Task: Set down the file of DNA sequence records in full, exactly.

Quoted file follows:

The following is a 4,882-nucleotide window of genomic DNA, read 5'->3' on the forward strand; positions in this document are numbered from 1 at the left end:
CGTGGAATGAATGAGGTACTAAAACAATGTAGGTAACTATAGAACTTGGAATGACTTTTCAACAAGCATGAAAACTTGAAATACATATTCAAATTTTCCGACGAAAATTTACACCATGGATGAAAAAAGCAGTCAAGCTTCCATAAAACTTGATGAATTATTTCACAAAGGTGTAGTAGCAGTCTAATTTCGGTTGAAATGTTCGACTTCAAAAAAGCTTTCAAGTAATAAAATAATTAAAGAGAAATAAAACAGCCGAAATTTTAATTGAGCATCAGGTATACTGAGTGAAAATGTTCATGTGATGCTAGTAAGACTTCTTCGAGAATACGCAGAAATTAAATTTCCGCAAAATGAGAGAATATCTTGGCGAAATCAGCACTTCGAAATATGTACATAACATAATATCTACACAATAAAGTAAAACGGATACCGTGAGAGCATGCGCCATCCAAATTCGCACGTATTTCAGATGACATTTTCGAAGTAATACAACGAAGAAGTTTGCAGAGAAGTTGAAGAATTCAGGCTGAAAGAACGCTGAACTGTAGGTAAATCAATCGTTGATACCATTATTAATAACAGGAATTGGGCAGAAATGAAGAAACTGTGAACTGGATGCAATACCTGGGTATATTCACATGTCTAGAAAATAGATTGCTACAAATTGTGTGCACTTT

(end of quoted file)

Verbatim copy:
The following is a 4,882-nucleotide window of genomic DNA, read 5'->3' on the forward strand; positions in this document are numbered from 1 at the left end:
CGTGGAATGAATGAGGTACTAAAACAATGTAGGTAACTATAGAACTTGGAATGACTTTTCAACAAGCATGAAAACTTGAAATACATATTCAAATTTTCCGACGAAAATTTACACCATGGATGAAAAAAGCAGTCAAGCTTCCATAAAACTTGATGAATTATTTCACAAAGGTGTAGTAGCAGTCTAATTTCGGTTGAAATGTTCGACTTCAAAAAAGCTTTCAAGTAATAAAATAATTAAAGAGAAATAAAACAGCCGAAATTTTAATTGAGCATCAGGTATACTGAGTGAAAATGTTCATGTGATGCTAGTAAGACTTCTTCGAGAATACGCAGAAATTAAATTTCCGCAAAATGAGAGAATATCTTGGCGAAATCAGCACTTCGAAATATGTACATAACATAATATCTACACAATAAAGTAAAACGGATACCGTGAGAGCATGCGCCATCCAAATTCGCACGTATTTCAGATGACATTTTCGAAGTAATACAACGAAGAAGTTTGCAGAGAAGTTGAAGAATTCAGGCTGAAAGAACGCTGAACTGTAGGTAAATCAATCGTTGATACCATTATTAATAACAGGAATTGGGCAGAAATGAAGAAACTGTGAACTGGATGCAATACCTGGGTATATTCACATGTCTAGAAAATAGATTGCTACAAATTGTGTGCACTTT